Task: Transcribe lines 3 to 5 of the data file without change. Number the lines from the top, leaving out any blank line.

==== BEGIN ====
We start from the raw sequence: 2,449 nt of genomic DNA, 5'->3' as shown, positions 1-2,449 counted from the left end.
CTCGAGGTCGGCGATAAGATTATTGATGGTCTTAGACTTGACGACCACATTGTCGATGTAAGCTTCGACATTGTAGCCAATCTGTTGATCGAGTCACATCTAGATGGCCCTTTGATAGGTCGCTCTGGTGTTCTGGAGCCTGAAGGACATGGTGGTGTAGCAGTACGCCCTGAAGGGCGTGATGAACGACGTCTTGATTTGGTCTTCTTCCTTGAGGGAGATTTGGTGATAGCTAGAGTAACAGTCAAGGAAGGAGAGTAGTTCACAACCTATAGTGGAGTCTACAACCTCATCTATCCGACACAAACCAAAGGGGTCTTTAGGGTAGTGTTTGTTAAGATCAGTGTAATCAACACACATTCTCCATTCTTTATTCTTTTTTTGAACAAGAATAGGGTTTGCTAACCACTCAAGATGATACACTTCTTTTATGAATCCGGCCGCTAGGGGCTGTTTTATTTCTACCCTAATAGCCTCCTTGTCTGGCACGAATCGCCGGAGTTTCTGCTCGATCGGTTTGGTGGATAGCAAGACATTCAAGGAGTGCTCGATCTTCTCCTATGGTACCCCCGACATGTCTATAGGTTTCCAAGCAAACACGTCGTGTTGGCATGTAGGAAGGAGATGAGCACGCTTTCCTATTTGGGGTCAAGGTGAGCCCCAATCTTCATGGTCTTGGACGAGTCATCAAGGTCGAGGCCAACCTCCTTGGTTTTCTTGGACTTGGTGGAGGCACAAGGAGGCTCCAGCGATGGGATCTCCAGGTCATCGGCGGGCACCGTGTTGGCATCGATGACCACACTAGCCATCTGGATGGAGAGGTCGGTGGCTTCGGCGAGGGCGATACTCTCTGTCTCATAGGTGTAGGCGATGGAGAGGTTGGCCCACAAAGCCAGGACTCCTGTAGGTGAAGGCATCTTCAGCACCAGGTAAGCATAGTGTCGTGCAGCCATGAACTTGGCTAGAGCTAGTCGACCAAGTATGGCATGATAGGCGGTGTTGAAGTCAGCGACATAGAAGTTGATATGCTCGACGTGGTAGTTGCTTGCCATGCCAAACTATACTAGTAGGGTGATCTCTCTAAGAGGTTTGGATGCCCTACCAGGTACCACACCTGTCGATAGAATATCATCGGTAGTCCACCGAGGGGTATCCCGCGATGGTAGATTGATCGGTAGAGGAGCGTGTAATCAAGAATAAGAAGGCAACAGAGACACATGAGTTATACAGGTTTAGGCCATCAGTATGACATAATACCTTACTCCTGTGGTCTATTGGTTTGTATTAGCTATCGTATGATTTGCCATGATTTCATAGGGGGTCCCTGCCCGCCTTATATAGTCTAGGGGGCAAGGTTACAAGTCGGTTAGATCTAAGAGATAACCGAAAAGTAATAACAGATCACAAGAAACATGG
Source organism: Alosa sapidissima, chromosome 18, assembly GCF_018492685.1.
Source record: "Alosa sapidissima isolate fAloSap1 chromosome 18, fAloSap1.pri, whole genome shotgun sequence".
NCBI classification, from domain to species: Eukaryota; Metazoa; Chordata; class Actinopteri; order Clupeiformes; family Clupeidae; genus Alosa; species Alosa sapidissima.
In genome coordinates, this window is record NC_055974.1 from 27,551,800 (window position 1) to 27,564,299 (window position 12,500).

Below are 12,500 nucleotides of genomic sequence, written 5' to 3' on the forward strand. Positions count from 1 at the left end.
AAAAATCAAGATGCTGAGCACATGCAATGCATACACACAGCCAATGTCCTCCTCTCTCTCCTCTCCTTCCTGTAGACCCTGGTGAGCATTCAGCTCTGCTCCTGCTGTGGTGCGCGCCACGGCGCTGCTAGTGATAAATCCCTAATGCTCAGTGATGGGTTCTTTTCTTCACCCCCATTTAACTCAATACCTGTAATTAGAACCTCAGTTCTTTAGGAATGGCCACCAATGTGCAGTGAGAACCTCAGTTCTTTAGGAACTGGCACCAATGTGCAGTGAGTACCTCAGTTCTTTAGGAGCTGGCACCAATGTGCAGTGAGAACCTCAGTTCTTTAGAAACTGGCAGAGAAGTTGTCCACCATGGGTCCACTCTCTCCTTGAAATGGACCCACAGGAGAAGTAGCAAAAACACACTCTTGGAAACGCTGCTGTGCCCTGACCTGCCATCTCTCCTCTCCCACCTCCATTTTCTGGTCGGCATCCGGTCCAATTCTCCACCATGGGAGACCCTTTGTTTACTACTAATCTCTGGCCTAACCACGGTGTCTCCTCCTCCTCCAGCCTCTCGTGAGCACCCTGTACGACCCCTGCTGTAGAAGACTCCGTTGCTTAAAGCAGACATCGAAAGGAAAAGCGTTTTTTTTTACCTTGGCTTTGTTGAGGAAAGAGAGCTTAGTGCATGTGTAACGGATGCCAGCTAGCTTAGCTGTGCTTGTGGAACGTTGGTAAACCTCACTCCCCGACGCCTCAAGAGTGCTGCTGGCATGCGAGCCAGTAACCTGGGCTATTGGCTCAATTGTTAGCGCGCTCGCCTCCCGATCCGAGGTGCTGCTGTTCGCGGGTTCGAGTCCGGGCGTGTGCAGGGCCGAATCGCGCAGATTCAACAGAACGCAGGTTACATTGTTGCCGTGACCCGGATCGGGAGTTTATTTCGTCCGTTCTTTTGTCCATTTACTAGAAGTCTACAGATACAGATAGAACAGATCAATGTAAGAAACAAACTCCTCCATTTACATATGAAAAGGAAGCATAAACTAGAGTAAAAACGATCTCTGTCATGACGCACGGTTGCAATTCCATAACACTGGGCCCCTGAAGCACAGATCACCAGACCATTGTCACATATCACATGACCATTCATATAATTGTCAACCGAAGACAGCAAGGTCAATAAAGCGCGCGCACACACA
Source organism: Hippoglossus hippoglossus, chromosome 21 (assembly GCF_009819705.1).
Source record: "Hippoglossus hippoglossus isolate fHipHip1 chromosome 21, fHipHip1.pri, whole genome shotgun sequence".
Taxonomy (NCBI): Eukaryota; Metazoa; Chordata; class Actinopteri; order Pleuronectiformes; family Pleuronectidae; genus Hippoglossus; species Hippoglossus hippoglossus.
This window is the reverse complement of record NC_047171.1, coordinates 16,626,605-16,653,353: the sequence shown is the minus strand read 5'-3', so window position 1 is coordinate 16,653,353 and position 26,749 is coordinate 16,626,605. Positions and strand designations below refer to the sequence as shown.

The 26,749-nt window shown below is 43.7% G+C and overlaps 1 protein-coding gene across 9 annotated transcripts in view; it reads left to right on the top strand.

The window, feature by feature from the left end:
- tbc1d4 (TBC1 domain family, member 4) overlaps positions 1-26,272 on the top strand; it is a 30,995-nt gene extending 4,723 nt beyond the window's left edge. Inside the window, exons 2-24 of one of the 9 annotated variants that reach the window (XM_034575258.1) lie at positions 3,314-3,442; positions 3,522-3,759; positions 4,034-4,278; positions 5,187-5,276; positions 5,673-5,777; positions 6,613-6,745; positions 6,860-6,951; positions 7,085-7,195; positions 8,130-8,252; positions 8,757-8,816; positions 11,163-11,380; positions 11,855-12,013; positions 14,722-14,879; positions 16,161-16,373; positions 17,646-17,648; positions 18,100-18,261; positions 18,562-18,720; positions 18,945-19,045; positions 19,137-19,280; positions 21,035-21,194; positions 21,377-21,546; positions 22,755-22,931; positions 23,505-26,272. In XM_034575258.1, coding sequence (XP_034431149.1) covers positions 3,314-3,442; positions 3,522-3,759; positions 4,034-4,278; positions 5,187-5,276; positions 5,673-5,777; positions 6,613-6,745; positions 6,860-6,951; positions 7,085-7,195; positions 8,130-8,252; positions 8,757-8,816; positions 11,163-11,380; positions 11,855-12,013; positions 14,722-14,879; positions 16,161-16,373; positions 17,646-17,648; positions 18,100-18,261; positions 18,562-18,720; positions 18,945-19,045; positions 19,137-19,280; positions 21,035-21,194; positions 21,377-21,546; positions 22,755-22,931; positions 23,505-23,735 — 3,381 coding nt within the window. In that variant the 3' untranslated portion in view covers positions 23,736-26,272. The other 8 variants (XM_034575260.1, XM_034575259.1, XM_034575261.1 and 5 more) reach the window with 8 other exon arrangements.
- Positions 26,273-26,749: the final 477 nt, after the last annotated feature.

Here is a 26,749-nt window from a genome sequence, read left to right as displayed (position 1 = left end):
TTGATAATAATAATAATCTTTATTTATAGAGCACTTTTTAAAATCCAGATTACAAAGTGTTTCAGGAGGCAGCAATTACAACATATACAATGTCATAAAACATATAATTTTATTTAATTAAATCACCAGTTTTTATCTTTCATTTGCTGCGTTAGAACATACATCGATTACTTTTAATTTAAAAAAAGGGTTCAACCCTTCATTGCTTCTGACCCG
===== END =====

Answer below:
Source organism: Alosa sapidissima, chromosome 18, assembly GCF_018492685.1.
Source record: "Alosa sapidissima isolate fAloSap1 chromosome 18, fAloSap1.pri, whole genome shotgun sequence".
NCBI classification, from domain to species: Eukaryota; Metazoa; Chordata; class Actinopteri; order Clupeiformes; family Clupeidae; genus Alosa; species Alosa sapidissima.